Though a trout’s Winter diet is fairly set in stone, they can be particular as to which midge or bwo they’d prefer to eat over another. See below for some of Element Flies favorite flies for Winter fly fishing on the Eagle River –
Bundle up and enjoy the secret season on the Eagle River. Whether you are looking for an excuse to get out, appreciate the serenity, never miss an opportunity to catch trout or are new to Winter fly fishing, Hill’s Discount Flies will help you achieve success fly fishing in the Winter.
Spring Fly Fishing on the Eagle River
Spring on the Eagle River lets the fishermen know that good days are ahead. More water is opening up, hatches grow in density and the extra water tells the fish it’s time to gorge before run-off. There’s a few different parts to Spring on the Eagle River. Pre run-off, run-off and post run-off. All can be fished safely and successfully and all help to get you tuned in for a wonderful Summer of fly fishing.
Like every other season on the Eagle; knowing weather, flows, water temps and having a plan on which location you want to fish will help you have a successful day. This time of year, the river can rise and drop exponentially in a single day during run-off. Hitting the river pre run-off can be great to catch “Midgezilla” but you could get snow or excessive cold. The Eagle River can fish for you from top to bottom in the Spring so if you are going fishing come hell or high water you can also choose your spots based on weather, flows and water temps.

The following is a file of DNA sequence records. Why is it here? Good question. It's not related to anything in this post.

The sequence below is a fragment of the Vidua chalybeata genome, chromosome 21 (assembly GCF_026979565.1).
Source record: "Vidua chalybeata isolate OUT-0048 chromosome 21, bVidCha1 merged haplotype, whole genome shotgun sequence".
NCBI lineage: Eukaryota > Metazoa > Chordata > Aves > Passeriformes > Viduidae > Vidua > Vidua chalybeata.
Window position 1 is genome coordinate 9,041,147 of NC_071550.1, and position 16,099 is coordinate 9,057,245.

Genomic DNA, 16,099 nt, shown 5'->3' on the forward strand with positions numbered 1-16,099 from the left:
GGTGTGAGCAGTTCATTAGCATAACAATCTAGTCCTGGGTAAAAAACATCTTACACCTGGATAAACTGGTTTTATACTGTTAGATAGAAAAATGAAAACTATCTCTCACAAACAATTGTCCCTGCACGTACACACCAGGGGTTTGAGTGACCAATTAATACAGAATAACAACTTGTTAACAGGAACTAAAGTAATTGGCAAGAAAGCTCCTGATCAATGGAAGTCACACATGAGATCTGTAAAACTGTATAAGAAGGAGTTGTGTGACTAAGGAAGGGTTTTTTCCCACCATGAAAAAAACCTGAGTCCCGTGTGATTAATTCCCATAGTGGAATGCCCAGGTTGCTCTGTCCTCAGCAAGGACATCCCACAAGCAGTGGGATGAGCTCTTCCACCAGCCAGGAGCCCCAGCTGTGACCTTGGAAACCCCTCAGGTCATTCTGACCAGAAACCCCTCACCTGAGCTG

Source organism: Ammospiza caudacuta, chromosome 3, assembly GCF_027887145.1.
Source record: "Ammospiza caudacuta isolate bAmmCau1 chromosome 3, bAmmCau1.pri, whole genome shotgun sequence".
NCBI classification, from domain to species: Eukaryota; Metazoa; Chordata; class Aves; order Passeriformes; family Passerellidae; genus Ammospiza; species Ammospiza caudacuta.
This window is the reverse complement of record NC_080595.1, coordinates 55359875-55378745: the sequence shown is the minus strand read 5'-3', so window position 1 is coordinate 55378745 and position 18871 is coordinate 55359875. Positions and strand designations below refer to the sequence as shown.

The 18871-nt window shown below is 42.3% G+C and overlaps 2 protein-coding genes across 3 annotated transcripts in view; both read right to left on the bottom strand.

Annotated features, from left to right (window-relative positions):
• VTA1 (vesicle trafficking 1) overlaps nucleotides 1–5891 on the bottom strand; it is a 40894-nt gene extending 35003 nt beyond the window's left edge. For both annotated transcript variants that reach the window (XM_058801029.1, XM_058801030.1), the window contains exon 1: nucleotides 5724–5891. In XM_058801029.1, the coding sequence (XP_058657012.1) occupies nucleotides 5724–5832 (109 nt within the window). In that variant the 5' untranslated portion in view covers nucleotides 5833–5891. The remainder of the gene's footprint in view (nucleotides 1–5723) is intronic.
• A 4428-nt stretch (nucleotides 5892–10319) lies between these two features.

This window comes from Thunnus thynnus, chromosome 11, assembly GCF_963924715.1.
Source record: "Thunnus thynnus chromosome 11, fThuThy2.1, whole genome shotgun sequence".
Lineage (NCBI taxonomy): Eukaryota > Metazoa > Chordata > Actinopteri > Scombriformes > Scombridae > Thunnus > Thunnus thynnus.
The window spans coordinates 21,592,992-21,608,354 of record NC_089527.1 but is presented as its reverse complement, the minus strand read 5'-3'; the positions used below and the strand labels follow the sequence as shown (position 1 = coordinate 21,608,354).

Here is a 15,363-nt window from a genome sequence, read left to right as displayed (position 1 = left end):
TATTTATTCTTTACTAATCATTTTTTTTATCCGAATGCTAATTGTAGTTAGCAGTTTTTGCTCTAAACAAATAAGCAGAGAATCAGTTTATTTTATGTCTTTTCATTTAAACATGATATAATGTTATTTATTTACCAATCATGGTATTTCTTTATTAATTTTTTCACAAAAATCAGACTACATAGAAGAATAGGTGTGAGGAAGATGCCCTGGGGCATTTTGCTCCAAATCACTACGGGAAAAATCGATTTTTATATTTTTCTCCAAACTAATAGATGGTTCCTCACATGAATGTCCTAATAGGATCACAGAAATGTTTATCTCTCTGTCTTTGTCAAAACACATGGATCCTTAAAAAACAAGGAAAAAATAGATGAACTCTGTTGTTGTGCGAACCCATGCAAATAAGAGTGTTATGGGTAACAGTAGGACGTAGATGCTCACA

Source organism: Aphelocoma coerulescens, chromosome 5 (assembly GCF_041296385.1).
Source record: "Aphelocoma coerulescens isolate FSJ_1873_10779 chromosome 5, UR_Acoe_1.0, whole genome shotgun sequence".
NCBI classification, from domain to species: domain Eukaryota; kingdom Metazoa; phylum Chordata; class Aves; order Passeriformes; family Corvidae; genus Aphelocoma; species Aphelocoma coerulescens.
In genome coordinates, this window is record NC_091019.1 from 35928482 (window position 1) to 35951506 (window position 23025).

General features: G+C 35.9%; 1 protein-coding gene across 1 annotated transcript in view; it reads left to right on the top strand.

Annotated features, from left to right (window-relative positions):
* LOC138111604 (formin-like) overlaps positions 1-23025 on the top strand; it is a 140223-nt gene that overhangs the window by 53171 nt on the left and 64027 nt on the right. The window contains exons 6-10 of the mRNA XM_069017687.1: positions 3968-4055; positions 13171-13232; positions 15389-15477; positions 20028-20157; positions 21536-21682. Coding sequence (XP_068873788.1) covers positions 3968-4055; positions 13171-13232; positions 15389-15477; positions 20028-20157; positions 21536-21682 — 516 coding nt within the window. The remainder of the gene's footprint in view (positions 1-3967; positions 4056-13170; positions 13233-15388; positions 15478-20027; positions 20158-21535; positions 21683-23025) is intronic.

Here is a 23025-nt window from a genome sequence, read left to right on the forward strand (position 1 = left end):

There are a few key hatches worth noting for the Eagle in this time frame. If Spring technically starts with the Spring Breakers, there is no better place to be fly fishing than on the Eagle River. Spring Break coincides perfectly with an epic early midge hatch, known in the area as “Midgezilla”. These midges come off in such volume, slow back eddies look alive with pupating midges, drowned adults, stuck emergers and millions of midge shucks. This brown/tan/black midge can be fished as big as a size 14 and are a protein-filled, highly sought after meal. Eggs come back on the menu as the rainbows and limited cutthroat start thinking about their annual commitment. A change in water temps, even just a degree or so can really make fish more active which means after a fairly dormant winter living off of small midges and baetis, these fish are hungry and really looking to fill their craw. During Spring run-off on the Eagle River, fish key in on anything that they can see through the stained water which makes worms, stoneflies and large attractor nymphs essential flies to have in your fly box. Post run-off, when the water clears and is coming down, is still pushy and moving at a good clip but that doesn’t stop the caddis from emerging. Large swaths of caddis start showing themselves twice a day, late morning and late evening and the fish key into the hatch accordingly. It’s a great time to take the lead off your line and swing flies to actively feeding trout.